When I discovered running I was a young man who had been a skinny but very active kid who enjoyed playing sports. At one point I realized I was becoming soft and sedentary — and wasn’t so skinny any more. Lucky for me the first wave of the running craze was hitting our country at that time. All one needed was a pair of running shoes (and short-shorts, of course) to take part, something even I could afford at the time.
Little did I know that when I ran my first race, the Lee Memorial Hospital 10K, in 1978, I would be hooked for life. I also had no idea at the time that becoming a runner would lead me to a lifetime of advocacy and eventually the profession I ended up choosing (“falling into” may be a better description).
And the road had deep ditches on both sides. Being in the prime of my running years I could usually traverse the ditches and unpaved shoulders myself to access Lakes Park but I realized many others couldn’t, including almost anyone on bike. Once I got back in the saddle myself as I dipped my toe in the triathlon world the lack of bike access issue hit me directly. That was enough of a reason to get me involved in the sausage-making process of transportation infrastructure and policy decision making.
Advocacy efforts were rare back then but BikeWays Lee County, being operated out of what’s now Fort Myers Schwinn Cyclery, was where I first found others who were likeminded.
Undoubtedly, conditions and infrastructure have drastically improved since the early ’80s. For many who live and visit here now, it’s possible to walk, run and bike on many of our public roads in relative safety (“relative” being the key term). That being the case, based on many different sources of research data as well as my own observations and experience, those who have optimal conditions in their own neighborhoods and nearby major roadways get out there the most.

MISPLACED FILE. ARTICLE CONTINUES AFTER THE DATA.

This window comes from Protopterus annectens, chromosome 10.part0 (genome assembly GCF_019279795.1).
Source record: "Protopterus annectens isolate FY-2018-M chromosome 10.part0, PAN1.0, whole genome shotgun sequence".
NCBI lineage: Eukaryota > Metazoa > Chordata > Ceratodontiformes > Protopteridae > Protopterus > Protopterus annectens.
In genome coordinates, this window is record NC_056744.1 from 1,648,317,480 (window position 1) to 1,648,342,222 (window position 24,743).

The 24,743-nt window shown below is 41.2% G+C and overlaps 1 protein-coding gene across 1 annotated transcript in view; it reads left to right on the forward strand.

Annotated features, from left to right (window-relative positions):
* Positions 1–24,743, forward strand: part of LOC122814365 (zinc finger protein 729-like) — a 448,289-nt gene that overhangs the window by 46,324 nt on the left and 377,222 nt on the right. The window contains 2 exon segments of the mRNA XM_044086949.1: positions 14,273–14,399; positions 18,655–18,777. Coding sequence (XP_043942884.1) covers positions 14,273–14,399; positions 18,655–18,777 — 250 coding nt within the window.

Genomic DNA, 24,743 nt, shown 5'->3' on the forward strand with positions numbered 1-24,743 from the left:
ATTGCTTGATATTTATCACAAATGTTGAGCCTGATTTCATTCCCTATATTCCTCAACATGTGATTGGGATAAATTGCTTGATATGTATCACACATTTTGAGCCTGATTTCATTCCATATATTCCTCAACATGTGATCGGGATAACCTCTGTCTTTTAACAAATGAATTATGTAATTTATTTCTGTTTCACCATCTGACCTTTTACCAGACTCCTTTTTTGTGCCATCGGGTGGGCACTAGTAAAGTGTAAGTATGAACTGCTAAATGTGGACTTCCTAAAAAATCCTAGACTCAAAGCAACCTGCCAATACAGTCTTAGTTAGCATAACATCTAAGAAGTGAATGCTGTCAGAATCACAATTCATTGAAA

Some of the benefits of being physically active by way of providing Complete Streets — those that are designed and operated to enable safe access for all users, including pedestrians, bicyclists, motorists and transit riders of all ages and abilities — include reducing chronic diseases such as asthma, diabetes, and heart disease; reducing exposure to and increases in motor vehicle emissions when fewer cars are on the road; and reducing the number of traffic-related injuries and deaths.
Just as important for those who have limited access to motor vehicle transportation benefits include better access to day-to-day needs including employment, food shopping and health-supportive services. Providing this access is also a matter of social equity that any community should strive to ensure is the case.
If you want to become involved in seeing that all of our streets are Complete Streets or you have a specific location or policy in mind that you know is in need of improvement, you can look into efforts being undertaken by BikeWalkLee, Healthy Lee, Lee County Injury Prevention Coalition and others taking place here. There are many ways to be part of the solution so you’ll be able to pick and choose the best fit. But being physically active and getting out on our roads and streets is an important and necessary step, both for your own health and to experience firsthand the good, bad and ugly of our community’s infrastructure and priorities.
Please keep in mind that the tendency of our local and regional governments — and the developers who have much influence upon them — has been to focus on moving cars and trucks, oftentimes at the expense of the people who operate outside these vehicles. The only way to ensure this doesn’t remain the trend is to exert pressure on decision makers to do the right thing, which may not always benefit developers and others in it for profit. Get started by visiting bikewalklee.blogspot.com. ¦
- Dan Moser is a long-time bicycle/pedestrian advocate and traffic safety professional who cycles, runs and walks regularly for transportation, recreation and fitness. Contact him at email@example.com and 334-6417.